On Friday (Korea Time), the leaders of North and South Korea, Kim Jong-un and Moon Jae-in, met at the truce village of Panmunjom for a historic summit that many Koreans believe could end the war and state of belligerence that has plagued both sides of the Korean Peninsula since the late 1940s.
Kim’s symbolic crossing of the border into the South could also pave the way for another precedent-shattering event: the planned summit in early June between Kim Jong-un and President Trump. If all goes well in the consecutive summits, the talks could end the threat of war—nuclear war—between North Korea and the United States and usher in a new era of peace in Northeast Asia.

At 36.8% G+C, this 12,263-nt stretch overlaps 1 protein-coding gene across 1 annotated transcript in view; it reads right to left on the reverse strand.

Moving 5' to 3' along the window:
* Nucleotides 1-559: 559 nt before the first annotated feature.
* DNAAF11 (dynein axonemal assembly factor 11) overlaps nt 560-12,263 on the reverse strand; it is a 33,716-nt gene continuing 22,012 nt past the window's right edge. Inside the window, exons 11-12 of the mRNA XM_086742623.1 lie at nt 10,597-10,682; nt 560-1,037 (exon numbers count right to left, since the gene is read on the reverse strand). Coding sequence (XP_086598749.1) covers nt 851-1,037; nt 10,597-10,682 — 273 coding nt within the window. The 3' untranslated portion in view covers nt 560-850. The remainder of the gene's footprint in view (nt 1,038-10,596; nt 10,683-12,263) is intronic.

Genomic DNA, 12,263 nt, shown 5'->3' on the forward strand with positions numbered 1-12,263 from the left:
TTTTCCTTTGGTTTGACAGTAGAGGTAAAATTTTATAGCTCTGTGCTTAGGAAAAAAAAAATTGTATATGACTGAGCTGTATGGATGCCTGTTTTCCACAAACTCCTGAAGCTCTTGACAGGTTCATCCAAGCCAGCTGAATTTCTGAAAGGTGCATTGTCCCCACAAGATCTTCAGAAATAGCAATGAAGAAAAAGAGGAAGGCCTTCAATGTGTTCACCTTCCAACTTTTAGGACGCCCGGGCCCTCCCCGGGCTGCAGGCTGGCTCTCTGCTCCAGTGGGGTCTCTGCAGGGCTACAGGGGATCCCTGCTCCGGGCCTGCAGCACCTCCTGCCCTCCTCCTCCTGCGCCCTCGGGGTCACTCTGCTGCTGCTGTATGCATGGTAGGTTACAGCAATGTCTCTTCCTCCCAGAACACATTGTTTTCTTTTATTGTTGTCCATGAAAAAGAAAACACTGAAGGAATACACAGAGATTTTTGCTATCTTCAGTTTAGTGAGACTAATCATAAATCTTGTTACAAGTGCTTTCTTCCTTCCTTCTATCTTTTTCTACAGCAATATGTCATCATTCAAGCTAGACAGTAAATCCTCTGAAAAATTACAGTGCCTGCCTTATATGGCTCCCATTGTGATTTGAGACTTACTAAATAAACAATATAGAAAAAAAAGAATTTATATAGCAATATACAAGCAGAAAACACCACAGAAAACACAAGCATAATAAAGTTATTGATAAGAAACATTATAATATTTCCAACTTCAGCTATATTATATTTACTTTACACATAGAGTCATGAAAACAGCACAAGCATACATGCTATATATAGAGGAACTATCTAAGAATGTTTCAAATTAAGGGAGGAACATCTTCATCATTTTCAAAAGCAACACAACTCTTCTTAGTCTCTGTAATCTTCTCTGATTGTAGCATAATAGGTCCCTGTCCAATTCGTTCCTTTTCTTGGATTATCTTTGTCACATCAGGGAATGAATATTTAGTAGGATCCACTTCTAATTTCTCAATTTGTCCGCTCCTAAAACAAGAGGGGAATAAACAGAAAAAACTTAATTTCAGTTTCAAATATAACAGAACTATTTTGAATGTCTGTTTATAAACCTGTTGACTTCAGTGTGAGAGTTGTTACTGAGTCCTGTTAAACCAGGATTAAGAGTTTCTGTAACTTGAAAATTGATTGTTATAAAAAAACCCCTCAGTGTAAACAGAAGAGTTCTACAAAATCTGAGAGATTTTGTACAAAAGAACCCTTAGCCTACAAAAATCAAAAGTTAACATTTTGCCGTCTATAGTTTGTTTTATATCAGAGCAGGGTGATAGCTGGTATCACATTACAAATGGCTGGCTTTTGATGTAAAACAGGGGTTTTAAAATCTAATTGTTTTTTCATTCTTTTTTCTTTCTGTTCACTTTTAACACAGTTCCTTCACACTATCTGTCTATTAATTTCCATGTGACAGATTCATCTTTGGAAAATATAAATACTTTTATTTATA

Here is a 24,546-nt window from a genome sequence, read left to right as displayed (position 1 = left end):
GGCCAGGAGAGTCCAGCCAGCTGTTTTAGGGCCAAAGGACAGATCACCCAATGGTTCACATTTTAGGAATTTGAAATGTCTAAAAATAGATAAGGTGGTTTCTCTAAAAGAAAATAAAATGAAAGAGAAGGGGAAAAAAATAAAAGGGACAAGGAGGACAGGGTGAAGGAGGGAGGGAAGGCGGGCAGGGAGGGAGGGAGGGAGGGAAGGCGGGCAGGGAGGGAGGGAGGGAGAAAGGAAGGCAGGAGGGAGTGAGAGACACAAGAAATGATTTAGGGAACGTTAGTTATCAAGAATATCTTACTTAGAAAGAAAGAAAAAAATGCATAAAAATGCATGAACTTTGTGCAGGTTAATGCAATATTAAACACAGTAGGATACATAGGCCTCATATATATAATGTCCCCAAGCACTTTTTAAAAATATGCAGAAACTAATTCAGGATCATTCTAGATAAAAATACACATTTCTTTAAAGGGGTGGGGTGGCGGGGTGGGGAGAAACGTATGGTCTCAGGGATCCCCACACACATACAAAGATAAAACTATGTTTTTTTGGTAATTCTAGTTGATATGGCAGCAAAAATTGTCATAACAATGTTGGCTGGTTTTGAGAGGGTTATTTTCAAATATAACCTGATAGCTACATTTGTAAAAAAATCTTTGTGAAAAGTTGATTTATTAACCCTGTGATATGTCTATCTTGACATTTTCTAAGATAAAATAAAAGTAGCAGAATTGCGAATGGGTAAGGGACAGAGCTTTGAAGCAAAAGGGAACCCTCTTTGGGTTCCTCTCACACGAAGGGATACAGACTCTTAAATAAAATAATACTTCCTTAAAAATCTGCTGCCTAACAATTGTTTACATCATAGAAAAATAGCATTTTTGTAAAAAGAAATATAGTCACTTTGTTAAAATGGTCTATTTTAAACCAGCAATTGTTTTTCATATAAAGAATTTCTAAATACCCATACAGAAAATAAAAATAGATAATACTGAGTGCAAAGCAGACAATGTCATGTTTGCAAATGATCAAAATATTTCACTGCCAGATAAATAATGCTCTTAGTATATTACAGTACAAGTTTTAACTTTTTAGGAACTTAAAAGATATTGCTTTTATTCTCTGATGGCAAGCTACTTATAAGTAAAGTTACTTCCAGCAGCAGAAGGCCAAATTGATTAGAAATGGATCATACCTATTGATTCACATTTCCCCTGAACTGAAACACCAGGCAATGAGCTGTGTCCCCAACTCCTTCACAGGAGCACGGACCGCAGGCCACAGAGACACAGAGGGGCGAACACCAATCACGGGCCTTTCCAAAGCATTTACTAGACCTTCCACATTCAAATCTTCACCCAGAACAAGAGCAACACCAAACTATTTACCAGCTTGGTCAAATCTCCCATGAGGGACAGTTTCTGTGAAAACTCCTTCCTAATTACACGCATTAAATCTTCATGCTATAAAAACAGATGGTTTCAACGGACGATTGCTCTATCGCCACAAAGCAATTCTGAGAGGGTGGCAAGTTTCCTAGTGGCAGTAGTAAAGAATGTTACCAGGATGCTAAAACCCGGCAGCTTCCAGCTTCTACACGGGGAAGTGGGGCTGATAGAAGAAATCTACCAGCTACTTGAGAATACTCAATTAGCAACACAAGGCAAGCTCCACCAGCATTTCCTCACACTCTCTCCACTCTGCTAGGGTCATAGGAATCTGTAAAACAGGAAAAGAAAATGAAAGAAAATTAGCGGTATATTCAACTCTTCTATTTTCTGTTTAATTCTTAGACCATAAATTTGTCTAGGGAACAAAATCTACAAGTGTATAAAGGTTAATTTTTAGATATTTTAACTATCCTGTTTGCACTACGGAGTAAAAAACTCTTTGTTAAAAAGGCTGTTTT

To Korea hands who have seen tensions rise and fall over the years, the upcoming summits are a remarkable sign of progress toward ending a North Korean nuclear and missile program that started in the late 1980s to create a deterrent against the United States and succeeded in 2017 beyond anyone’s dreams in Pyongyang or Washington.
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